Language: Old English
Origin: borgian


bor‧row S2 W3 [intransitive and transitive]
1 to use something that belongs to someone else and that you must give back to them later [↪ lend, loan]:
Can I borrow your pen for a minute?
borrow something from somebody
You are allowed to borrow six books from the library at a time.
They borrowed heavily (=borrowed a lot of money) from the bank to start their new business.
! Do not confuse borrow and lend (=give someone permission to use something of yours): I borrowed his bike. | Can you lend me your pen?
2 to take or copy someone's ideas, words etc and use them in your own work, language etc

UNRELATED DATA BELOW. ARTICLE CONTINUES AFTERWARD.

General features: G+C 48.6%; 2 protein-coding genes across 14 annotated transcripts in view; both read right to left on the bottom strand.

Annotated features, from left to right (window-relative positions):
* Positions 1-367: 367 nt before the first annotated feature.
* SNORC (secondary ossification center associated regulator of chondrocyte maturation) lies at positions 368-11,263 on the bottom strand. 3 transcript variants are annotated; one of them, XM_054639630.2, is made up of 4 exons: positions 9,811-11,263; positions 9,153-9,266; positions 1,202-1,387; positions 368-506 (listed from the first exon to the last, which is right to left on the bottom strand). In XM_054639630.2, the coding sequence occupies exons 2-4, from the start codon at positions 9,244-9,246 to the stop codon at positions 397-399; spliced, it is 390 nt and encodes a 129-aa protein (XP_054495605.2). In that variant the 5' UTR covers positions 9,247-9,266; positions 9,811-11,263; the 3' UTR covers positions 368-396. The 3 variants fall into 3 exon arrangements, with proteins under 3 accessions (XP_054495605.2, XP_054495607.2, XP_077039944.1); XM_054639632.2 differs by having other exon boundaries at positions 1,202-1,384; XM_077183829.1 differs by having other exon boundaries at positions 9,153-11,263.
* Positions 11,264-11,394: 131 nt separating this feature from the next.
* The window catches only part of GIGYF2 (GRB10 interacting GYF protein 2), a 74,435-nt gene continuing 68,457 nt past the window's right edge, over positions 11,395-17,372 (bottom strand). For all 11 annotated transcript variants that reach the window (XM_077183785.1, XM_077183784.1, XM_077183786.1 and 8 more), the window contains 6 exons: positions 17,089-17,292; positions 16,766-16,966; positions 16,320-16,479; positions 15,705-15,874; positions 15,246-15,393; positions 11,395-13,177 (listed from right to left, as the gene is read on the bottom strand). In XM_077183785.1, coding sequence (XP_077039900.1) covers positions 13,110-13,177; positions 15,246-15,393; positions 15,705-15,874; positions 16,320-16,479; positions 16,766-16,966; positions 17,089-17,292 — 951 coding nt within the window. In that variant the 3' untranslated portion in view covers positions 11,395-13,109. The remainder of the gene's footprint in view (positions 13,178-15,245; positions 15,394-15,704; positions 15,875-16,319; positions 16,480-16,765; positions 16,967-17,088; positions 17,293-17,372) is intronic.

borrow something from somebody/something
I borrowed my ideas from Eliot's famous poem 'The Waste Land'.
To borrow a phrase (=use what someone else has said), if you can't stand the heat get out of the kitchen.
borrow from
English has borrowed words from many languages.

borrow trouble

American English informal to worry about something when it is not necessary

➔ be living on borrowed time

at live1 (17)

➔ beg, borrow, or steal

at beg (8)

Dictionary results for "borrow"
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